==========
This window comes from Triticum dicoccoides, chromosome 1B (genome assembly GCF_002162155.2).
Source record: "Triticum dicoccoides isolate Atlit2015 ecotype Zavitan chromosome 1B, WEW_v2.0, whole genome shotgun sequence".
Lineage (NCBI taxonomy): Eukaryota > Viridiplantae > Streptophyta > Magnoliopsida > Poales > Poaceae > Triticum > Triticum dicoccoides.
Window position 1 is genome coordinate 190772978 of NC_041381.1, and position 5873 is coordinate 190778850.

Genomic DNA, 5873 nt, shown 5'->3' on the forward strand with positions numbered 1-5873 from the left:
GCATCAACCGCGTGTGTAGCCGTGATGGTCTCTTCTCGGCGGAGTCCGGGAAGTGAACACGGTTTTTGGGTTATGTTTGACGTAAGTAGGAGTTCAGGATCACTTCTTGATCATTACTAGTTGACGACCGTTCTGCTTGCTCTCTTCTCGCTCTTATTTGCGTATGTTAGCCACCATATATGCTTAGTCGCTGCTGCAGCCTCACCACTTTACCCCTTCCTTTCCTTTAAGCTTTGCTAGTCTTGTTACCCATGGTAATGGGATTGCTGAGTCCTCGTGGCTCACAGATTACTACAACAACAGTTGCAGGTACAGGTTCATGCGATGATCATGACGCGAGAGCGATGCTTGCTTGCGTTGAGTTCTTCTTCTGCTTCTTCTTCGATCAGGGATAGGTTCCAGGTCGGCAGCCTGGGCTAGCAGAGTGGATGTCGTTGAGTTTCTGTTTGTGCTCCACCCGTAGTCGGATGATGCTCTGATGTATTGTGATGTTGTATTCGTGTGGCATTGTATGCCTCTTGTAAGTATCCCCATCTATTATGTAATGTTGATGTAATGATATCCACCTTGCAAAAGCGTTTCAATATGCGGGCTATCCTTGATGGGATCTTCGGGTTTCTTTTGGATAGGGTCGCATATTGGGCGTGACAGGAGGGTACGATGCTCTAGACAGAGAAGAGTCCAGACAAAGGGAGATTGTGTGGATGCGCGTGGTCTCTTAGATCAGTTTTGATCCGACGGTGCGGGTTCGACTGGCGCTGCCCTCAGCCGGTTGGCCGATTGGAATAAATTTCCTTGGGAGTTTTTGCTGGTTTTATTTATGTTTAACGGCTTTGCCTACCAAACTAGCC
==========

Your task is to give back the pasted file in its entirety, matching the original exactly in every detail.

This window comes from Triticum dicoccoides, chromosome 1B (genome assembly GCF_002162155.2).
Source record: "Triticum dicoccoides isolate Atlit2015 ecotype Zavitan chromosome 1B, WEW_v2.0, whole genome shotgun sequence".
Lineage (NCBI taxonomy): Eukaryota > Viridiplantae > Streptophyta > Magnoliopsida > Poales > Poaceae > Triticum > Triticum dicoccoides.
Window position 1 is genome coordinate 190772978 of NC_041381.1, and position 5873 is coordinate 190778850.

Genomic DNA, 5873 nt, shown 5'->3' on the forward strand with positions numbered 1-5873 from the left:
GCATCAACCGCGTGTGTAGCCGTGATGGTCTCTTCTCGGCGGAGTCCGGGAAGTGAACACGGTTTTTGGGTTATGTTTGACGTAAGTAGGAGTTCAGGATCACTTCTTGATCATTACTAGTTGACGACCGTTCTGCTTGCTCTCTTCTCGCTCTTATTTGCGTATGTTAGCCACCATATATGCTTAGTCGCTGCTGCAGCCTCACCACTTTACCCCTTCCTTTCCTTTAAGCTTTGCTAGTCTTGTTACCCATGGTAATGGGATTGCTGAGTCCTCGTGGCTCACAGATTACTACAACAACAGTTGCAGGTACAGGTTCATGCGATGATCATGACGCGAGAGCGATGCTTGCTTGCGTTGAGTTCTTCTTCTGCTTCTTCTTCGATCAGGGATAGGTTCCAGGTCGGCAGCCTGGGCTAGCAGAGTGGATGTCGTTGAGTTTCTGTTTGTGCTCCACCCGTAGTCGGATGATGCTCTGATGTATTGTGATGTTGTATTCGTGTGGCATTGTATGCCTCTTGTAAGTATCCCCATCTATTATGTAATGTTGATGTAATGATATCCACCTTGCAAAAGCGTTTCAATATGCGGGCTATCCTTGATGGGATCTTCGGGTTTCTTTTGGATAGGGTCGCATATTGGGCGTGACAGGAGGGTACGATGCTCTAGACAGAGAAGAGTCCAGACAAAGGGAGATTGTGTGGATGCGCGTGGTCTCTTAGATCAGTTTTGATCCGACGGTGCGGGTTCGACTGGCGCTGCCCTCAGCCGGTTGGCCGATTGGAATAAATTTCCTTGGGAGTTTTTGCTGGTTTTATTTATGTTTAACGGCTTTGCCTACCAAACTAGCC